In The Praise Of The Church Library

“That the generation to come might know, even the children yet to be born, that they may arise and recount them to their children, that they should set their confidence in God and not forget the deeds of God, but observe His commandments, and not be like their fathers, a stubborn and rebellious generation, a generation that did not prepare its heart and whose spirit was not faithful to God.”

Psalm 78:6-8 (LSB)

It was the place we went to play hide-and-go-seek on hot afternoons, or to take a nap during the all-day services, and where the kids – too young to stay quiet, much less awake – stayed while the parents prayed in the chapel every Wednesday night.

It was where I walked through most Sunday mornings and afternoons, without a clue that within this small library at Hopewell Primitive Baptist Church lay a treasure trove of godly wisdom and instruction, of reflections on God, life, and Scripture from Augustine’s Confessions and City of God, to Luther’s valiant defense of the gospel, and Calvin’s warm logic found within the pages of his Institutes of the Christian Religion.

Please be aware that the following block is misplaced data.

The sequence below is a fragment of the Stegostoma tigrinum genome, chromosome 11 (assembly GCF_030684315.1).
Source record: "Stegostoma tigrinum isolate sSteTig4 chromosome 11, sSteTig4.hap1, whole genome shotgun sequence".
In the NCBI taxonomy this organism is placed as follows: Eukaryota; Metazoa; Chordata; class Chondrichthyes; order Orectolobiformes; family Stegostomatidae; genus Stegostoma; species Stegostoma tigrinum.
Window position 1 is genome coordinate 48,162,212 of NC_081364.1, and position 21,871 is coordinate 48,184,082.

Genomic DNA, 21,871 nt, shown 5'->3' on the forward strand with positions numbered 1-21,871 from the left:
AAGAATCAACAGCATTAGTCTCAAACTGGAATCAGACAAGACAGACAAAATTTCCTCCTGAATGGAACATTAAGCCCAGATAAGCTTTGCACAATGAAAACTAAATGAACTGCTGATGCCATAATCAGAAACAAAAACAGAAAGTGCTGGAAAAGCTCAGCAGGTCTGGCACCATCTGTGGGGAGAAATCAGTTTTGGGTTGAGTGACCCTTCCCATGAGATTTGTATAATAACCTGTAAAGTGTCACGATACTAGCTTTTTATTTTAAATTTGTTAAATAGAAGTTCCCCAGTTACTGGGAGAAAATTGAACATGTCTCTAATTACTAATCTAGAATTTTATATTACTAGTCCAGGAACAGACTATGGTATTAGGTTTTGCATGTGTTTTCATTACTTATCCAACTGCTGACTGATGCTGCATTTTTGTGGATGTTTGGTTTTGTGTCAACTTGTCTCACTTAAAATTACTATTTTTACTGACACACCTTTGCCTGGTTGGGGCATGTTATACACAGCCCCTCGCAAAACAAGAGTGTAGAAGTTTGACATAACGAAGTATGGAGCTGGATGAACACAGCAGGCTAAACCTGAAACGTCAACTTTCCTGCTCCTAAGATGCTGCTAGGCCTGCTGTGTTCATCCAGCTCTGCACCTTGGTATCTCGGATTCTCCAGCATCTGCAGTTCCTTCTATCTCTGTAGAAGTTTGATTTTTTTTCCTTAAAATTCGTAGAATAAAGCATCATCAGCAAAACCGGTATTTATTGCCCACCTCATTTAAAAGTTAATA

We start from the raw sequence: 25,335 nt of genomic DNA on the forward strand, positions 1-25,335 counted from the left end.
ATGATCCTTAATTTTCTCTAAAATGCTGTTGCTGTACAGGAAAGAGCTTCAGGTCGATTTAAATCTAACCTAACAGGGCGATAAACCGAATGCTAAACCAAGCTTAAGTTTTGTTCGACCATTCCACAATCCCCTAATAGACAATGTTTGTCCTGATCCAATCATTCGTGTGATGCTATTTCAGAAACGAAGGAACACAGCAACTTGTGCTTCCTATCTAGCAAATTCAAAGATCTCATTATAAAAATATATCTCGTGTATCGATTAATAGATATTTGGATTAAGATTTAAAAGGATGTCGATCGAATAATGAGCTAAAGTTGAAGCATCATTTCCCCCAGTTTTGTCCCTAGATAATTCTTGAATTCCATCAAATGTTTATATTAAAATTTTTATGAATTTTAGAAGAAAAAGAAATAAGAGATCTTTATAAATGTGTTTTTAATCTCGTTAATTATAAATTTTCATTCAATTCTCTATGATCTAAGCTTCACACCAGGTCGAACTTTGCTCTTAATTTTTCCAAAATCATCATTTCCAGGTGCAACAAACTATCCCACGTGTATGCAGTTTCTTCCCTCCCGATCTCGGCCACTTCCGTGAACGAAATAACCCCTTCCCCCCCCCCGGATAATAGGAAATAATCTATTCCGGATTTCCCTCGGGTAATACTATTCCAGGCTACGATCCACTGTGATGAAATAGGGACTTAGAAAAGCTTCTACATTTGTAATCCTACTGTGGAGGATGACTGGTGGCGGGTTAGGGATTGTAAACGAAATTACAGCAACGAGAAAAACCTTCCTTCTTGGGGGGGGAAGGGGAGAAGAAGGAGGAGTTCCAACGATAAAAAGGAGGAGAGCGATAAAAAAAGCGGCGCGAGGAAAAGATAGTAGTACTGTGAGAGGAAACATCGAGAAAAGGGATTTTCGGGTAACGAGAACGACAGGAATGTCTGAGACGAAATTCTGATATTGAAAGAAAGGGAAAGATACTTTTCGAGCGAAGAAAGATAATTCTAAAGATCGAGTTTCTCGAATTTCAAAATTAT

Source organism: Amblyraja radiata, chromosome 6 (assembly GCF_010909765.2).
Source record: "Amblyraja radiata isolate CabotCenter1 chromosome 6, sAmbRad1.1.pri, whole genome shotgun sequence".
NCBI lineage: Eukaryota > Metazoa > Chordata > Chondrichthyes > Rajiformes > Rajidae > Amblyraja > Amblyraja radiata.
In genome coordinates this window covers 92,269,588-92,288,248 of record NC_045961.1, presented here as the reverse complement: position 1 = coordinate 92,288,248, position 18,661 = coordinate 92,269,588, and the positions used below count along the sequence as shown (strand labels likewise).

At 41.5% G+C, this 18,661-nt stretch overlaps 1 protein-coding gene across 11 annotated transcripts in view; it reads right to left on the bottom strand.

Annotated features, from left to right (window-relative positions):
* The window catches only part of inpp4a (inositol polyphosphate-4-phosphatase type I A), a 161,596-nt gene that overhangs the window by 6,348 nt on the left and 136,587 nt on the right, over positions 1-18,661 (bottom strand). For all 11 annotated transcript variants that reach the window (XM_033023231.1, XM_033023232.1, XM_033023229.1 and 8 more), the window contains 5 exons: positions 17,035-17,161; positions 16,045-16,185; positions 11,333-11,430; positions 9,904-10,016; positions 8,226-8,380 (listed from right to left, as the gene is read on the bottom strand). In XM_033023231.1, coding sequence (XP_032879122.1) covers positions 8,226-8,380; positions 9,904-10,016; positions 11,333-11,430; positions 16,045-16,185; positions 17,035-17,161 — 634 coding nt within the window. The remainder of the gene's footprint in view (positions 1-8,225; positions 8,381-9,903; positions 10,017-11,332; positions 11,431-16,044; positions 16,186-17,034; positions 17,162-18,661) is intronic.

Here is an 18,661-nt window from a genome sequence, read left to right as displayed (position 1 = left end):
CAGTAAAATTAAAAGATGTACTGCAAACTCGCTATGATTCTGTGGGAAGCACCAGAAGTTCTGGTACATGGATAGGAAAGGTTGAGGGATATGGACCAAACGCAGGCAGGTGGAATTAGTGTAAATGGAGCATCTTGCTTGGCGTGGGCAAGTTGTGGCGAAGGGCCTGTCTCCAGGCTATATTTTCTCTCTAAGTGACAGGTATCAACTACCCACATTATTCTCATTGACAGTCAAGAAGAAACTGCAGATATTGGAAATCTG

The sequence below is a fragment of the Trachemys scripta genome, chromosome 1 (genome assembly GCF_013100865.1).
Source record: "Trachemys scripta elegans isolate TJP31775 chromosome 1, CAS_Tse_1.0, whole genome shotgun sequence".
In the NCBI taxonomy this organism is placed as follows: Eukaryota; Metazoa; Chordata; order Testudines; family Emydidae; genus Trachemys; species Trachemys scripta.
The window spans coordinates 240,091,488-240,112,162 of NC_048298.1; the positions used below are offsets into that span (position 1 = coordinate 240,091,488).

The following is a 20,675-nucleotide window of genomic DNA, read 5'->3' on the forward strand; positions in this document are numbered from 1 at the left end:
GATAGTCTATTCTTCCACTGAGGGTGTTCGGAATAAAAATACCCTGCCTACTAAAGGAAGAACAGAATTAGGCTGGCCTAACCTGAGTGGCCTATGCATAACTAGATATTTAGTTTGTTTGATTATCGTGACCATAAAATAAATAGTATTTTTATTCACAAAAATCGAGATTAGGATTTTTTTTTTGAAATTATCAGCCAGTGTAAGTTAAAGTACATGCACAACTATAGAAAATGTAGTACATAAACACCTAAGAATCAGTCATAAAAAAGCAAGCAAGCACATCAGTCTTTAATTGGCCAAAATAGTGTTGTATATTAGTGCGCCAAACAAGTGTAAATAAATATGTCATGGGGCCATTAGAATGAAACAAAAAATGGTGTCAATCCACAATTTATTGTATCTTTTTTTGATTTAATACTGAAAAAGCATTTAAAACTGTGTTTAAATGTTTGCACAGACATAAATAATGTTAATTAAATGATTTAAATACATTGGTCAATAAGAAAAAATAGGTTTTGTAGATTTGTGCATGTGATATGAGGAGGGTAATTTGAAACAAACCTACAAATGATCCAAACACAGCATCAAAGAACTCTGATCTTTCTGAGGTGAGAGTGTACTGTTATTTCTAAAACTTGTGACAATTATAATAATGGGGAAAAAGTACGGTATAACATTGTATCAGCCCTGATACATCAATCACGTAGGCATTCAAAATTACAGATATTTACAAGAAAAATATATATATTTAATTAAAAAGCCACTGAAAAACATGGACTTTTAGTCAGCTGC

This church library was where I came to realize the Christian faith was ancient. It hadn’t simply jumped off the pages of the Bible and into the present day; it had marched across the centuries and around the globe, spreading the good news in jars of clay – the lives of these men and women whom God used to declare and preserve the Scriptures we hold today.